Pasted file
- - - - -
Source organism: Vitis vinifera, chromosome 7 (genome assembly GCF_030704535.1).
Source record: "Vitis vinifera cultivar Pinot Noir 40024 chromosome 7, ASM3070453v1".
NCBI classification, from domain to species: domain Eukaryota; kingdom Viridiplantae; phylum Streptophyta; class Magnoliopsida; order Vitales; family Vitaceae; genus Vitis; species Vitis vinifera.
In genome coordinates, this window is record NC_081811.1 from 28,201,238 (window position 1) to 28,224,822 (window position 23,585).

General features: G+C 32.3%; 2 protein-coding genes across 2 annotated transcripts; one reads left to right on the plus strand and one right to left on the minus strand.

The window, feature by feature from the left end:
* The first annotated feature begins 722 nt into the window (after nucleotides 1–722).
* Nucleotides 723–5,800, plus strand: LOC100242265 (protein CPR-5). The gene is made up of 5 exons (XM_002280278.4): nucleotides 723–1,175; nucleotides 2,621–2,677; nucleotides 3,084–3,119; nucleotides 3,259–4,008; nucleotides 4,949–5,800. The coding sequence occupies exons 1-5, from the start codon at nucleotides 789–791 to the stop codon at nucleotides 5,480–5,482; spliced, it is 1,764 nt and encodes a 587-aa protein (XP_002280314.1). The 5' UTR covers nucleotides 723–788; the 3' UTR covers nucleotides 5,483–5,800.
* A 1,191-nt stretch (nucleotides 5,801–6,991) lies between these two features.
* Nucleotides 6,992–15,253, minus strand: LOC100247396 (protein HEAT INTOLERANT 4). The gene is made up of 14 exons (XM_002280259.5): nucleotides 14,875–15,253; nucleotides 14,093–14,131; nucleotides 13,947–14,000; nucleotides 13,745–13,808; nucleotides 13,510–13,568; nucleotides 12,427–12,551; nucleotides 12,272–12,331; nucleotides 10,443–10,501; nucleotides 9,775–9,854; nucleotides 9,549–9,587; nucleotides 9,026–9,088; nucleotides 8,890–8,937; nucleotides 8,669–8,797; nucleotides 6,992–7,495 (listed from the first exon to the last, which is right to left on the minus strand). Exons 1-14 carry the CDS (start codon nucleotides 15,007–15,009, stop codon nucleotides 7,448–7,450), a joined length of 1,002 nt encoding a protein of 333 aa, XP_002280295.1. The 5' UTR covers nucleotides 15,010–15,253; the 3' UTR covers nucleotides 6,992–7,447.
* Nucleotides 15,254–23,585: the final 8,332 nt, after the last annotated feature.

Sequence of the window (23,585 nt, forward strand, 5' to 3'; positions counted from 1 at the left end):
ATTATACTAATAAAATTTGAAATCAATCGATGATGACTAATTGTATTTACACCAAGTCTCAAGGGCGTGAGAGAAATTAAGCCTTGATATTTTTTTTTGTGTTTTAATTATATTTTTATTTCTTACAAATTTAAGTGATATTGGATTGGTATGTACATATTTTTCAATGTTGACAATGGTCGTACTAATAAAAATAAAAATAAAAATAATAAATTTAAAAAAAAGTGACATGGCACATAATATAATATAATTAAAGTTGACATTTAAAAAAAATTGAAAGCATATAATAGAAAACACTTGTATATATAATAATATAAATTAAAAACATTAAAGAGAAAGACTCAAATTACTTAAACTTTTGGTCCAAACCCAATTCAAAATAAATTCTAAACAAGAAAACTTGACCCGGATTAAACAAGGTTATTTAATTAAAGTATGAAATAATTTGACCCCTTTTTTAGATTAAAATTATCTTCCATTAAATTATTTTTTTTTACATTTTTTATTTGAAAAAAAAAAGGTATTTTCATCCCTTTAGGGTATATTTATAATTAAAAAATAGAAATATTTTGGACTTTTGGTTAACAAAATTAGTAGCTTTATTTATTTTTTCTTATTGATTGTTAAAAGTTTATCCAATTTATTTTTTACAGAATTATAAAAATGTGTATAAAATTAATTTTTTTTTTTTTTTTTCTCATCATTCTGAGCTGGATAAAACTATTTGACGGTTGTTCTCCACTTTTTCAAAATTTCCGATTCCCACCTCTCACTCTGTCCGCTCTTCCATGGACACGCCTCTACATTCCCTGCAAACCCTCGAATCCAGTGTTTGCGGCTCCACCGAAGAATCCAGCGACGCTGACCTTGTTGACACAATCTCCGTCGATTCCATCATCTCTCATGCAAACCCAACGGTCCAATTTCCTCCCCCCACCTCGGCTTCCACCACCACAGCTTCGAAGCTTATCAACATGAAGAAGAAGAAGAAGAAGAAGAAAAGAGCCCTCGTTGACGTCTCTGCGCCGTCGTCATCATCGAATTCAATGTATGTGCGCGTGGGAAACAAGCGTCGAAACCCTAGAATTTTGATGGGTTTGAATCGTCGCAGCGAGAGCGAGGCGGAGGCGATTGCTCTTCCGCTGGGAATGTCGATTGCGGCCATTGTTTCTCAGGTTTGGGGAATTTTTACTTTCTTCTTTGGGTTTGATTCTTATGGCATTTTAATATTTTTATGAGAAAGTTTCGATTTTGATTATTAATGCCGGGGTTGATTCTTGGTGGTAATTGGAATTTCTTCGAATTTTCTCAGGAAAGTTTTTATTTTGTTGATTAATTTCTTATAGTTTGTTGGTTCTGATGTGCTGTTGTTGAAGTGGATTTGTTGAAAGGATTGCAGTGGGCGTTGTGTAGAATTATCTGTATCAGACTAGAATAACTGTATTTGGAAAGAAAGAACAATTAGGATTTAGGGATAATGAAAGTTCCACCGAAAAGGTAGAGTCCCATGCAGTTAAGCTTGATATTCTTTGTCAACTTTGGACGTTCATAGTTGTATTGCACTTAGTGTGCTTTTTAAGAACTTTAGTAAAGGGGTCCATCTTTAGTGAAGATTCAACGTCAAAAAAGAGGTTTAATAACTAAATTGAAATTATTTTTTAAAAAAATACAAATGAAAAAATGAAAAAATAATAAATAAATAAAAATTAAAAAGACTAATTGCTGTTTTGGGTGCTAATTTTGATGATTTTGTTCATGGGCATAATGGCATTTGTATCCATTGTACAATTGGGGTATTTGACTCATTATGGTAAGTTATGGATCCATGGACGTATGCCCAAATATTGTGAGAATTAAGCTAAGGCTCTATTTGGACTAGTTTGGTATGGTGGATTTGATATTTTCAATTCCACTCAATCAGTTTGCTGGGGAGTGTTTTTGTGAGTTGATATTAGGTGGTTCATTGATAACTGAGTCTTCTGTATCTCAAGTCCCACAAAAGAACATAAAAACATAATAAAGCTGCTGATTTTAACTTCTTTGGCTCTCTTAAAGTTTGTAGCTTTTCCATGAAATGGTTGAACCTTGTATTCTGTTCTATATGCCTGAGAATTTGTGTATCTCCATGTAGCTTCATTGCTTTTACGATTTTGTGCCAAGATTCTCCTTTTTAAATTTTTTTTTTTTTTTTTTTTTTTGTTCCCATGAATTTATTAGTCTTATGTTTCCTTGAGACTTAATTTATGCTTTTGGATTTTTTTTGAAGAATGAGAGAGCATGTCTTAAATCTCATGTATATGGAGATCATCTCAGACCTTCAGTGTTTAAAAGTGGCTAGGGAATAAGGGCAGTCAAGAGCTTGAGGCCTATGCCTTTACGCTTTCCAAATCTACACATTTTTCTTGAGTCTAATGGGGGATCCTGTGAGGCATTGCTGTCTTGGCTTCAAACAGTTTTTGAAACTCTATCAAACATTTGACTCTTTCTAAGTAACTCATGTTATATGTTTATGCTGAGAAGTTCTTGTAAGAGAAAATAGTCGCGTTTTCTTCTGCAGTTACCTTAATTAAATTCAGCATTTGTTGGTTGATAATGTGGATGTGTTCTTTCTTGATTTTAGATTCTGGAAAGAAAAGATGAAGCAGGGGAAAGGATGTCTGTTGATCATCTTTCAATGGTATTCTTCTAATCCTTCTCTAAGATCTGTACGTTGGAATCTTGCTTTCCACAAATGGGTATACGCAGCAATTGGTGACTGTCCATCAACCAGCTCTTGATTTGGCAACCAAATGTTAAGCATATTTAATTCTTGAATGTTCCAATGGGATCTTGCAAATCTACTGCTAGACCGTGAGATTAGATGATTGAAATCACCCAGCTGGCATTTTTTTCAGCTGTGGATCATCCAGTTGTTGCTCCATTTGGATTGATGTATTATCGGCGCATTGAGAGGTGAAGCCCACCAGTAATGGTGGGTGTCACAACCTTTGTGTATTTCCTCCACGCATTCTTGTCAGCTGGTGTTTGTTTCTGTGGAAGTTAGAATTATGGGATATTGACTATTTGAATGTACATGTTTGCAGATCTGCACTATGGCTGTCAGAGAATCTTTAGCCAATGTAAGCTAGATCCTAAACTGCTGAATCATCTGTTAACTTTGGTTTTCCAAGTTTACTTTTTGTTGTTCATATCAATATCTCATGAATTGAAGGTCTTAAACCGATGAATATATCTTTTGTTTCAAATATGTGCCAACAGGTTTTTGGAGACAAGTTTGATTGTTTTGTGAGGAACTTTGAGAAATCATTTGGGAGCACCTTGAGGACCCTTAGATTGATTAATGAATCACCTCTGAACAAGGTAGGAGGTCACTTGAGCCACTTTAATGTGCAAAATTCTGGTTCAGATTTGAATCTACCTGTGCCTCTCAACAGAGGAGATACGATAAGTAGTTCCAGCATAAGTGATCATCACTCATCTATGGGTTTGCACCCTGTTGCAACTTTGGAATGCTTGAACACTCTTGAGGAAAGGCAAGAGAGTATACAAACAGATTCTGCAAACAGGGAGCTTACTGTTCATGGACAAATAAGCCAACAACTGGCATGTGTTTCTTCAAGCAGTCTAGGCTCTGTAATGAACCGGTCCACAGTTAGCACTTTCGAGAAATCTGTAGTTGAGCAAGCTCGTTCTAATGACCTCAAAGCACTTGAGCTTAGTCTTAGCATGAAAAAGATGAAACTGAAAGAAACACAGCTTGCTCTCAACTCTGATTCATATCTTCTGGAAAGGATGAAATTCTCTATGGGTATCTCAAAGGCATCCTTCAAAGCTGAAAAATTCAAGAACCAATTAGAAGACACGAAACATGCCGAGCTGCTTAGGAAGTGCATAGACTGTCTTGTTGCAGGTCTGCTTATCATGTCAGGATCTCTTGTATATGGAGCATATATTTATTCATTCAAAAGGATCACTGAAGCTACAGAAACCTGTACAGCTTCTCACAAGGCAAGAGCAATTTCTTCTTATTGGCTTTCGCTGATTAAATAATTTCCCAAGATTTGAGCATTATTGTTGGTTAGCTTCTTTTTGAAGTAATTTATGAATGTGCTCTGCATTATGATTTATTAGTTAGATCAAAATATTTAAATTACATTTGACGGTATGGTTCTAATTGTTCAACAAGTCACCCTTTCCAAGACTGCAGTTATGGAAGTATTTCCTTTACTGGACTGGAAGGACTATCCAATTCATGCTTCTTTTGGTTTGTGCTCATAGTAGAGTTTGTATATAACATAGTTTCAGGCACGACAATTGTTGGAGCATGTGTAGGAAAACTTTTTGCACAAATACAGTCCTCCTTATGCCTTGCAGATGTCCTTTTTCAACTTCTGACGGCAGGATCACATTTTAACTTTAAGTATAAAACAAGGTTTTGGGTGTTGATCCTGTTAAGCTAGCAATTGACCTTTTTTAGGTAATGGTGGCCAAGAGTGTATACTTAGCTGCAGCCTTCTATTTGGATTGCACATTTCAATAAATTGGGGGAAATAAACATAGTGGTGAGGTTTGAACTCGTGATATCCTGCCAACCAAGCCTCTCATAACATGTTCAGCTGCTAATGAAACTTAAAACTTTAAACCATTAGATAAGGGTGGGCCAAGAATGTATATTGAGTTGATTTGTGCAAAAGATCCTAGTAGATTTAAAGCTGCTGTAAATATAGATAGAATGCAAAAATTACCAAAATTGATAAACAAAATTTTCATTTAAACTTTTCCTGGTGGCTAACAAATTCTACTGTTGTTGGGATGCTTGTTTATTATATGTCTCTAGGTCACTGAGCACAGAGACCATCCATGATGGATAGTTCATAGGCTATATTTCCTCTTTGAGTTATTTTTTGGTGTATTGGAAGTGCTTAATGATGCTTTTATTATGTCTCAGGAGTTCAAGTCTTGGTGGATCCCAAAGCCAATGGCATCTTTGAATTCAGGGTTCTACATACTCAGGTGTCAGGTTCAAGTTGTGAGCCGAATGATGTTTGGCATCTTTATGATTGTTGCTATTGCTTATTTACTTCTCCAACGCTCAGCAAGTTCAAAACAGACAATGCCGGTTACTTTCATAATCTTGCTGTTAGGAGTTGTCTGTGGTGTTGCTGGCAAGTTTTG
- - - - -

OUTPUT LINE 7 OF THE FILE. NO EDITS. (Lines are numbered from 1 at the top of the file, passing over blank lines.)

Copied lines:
* The first annotated feature begins 722 nt into the window (after nucleotides 1–722).